The Threshing Floor

The Threshing Floor
In the Old Testament, religious laws governed who was able to communicate with God. Laws were established which required the building of temples, alters, inner and outer courts, and so on. Priests were consecrated and required to wear certain clothes. Animal sacrifices were offered so that the blood could atone for the sins of the people. How impersonal and rigid. People failed to live according to God’s laws.

The crucifixion of Jesus as the Christ, the Savior of mankind, was the ultimate sacrifice. He came to atone for our sins and to offer a new covenant that those who believe on him will have everlasting life. The new covenant was meant by God to be a way to bring us into communion with him. He wants to love us and for us to love Him. He wants us to communicate with him.

Prayer is the act of communication with God; albeit, via a reverent petition or by reciting a written prayer. Communication is defined as verbal contact to convey thoughts and feelings. Prayer is not meant to be rigid or governed by legalism. It is the personal and intimate conversations of a child with Abba, Father God. It is intercessory and corporate on behalf of another or for communal goals.

The Bible is full of examples of praying people. It contains countless verses about prayer. Nowhere in the New Testament; however, does the Bible command believers they must pray according to the laws of the Old Testament in order to have their prayers heard by God. The apostles taught multitudes of people to pray, yet, the Gentiles and other groups were never instructed God would refuse to hear them if they did not pray in a certain manner.

In The Threshing Floor, Juanita Bynum uses scriptures in an attempt to sound authoritative so that she can advance that very premise. Bynum speculates that people do not know how to communicate with each other or to express their feelings which is why there are so many incidents of rape and abuse. That is also why the prison population is so high. She also states that God came to her and told her that He does not hear people’s prayers because they pray in a common way and treat Him commonly. People are to approach prayer with a great reverence, pureness and cleanliness. They are to imagine all of the parts of the outer court, inner court, temple, alter, etcetera. She even assigns colors to represent Jesus and various parts of the imaginary building structures. Bynum presents an explanation for why God answers prayers when people do not approach him properly: He already knew the outcome and could choose to do so because he is divine.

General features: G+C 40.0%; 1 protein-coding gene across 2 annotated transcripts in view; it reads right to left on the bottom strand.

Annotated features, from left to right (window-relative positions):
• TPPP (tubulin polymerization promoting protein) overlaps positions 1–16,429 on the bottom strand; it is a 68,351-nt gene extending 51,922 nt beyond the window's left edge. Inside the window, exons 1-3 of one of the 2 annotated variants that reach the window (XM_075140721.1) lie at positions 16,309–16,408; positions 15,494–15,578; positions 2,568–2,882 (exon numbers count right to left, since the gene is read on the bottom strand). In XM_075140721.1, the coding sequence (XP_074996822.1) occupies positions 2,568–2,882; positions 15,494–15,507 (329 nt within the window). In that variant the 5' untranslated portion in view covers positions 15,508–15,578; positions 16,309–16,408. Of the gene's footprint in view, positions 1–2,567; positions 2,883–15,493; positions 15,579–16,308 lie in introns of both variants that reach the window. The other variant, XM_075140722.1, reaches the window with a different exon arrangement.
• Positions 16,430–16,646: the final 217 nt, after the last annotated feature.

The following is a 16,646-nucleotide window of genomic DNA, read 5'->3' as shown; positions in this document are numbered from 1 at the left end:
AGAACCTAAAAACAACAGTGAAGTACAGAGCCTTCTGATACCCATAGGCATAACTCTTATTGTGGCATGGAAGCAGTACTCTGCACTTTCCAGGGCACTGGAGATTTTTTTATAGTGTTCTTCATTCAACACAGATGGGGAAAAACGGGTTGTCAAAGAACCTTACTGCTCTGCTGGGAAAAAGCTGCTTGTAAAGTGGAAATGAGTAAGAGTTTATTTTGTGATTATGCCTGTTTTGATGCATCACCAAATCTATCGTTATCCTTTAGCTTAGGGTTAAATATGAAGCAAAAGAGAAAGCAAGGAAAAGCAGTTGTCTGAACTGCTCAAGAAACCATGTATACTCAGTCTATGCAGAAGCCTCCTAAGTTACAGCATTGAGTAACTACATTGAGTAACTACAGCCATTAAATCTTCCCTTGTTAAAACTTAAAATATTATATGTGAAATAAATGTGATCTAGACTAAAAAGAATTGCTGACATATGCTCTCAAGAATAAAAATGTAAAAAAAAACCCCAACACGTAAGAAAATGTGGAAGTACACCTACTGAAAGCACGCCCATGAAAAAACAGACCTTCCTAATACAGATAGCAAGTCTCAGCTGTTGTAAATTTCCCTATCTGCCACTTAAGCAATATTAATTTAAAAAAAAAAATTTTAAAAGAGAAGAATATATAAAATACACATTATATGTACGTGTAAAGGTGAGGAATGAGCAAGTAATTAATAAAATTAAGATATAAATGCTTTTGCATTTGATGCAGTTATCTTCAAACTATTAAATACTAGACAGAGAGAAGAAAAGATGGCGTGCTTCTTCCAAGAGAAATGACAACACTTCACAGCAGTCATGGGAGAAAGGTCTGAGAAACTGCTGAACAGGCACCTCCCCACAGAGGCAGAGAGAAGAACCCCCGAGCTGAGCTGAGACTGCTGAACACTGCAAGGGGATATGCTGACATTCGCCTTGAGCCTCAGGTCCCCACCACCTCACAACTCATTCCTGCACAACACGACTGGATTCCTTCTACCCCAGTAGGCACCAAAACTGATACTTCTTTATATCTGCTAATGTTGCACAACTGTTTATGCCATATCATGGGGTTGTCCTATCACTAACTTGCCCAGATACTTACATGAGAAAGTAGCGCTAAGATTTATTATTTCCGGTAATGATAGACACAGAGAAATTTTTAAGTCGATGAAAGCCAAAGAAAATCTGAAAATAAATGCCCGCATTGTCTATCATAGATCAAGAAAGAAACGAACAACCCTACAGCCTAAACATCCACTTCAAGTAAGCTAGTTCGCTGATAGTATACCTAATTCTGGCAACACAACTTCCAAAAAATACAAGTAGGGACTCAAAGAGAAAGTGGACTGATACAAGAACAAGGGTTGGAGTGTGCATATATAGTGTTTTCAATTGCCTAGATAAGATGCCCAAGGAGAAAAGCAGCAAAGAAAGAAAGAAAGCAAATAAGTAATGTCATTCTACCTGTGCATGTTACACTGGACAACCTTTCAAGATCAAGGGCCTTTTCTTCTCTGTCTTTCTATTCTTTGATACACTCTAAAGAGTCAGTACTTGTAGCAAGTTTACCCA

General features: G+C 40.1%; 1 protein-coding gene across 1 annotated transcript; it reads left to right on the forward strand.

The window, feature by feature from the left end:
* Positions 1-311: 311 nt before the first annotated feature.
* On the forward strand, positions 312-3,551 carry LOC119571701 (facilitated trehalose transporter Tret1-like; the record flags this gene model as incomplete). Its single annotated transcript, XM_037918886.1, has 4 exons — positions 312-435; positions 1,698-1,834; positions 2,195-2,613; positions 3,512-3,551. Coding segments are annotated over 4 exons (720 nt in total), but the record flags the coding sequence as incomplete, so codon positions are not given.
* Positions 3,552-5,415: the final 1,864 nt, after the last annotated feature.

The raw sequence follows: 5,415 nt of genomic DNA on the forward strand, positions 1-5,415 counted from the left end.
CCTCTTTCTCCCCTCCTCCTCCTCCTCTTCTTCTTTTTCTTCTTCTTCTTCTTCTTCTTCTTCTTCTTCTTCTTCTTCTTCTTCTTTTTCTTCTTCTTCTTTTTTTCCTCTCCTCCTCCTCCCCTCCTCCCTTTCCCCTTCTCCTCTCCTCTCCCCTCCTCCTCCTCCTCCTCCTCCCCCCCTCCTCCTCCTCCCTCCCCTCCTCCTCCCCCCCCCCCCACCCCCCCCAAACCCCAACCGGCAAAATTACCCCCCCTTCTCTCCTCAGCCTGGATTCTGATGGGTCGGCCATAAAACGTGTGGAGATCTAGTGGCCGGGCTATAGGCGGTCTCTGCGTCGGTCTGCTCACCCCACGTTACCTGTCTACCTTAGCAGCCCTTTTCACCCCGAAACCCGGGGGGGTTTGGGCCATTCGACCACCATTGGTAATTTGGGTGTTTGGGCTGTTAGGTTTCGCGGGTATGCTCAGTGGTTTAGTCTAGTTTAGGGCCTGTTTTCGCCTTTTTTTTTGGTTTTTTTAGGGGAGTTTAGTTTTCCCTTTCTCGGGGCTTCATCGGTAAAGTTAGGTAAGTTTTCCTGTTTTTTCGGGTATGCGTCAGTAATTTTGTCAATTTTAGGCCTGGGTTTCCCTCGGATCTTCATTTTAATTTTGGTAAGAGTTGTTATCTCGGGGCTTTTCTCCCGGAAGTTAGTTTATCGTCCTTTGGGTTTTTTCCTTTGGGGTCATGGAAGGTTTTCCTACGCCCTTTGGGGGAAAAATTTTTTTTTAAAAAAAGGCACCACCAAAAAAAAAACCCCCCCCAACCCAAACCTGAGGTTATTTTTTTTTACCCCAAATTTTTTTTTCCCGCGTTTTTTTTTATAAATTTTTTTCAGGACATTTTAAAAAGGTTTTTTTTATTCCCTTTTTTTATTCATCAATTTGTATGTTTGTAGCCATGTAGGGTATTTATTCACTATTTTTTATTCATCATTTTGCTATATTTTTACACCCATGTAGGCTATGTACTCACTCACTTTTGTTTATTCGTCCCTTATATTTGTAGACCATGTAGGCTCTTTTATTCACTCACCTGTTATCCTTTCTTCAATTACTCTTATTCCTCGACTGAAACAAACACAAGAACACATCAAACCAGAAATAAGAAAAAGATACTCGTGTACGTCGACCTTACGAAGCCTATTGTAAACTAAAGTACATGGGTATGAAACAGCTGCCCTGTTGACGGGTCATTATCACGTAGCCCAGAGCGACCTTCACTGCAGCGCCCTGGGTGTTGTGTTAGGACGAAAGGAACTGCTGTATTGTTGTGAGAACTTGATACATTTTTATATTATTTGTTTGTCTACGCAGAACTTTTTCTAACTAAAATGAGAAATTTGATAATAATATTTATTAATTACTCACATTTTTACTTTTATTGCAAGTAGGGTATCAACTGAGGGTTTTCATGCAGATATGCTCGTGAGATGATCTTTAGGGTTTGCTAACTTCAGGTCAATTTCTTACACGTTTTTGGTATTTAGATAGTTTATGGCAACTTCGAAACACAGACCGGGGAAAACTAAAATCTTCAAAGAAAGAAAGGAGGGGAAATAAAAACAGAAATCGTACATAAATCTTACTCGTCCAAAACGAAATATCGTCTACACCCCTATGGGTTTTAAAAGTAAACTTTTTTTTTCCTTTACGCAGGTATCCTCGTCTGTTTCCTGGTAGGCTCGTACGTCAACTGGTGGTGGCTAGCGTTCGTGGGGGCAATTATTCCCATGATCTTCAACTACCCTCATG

The inaccuracies are multifaceted. Typically, colors are used most frequently in Episcopalian, Catholic, and Messianic Jewish services. Different colors represent different times of the liturgical year. The colors used by Bynum do not coincide with those in the denominations. In addition, the scriptures presented by Bynum do not contain instructions that people are to pray according to the practices and laws of the Old Testament. Her interpretation is in error.

I wholeheartedly agree that God should be respected and loved. To say that He refuses to listen to or to answer petitions that are not presented in a certain fashion is in error. Even in the Old Testament, David cried out in anguish and anger at times, yet, God heard his prayers. There are times when we are to fall on our faces and cry out in pain or anger to God for healing and assistance. More so than legalism, God wants us to commune with Him, to rely on Him, and to build an intimate relationship with Him.

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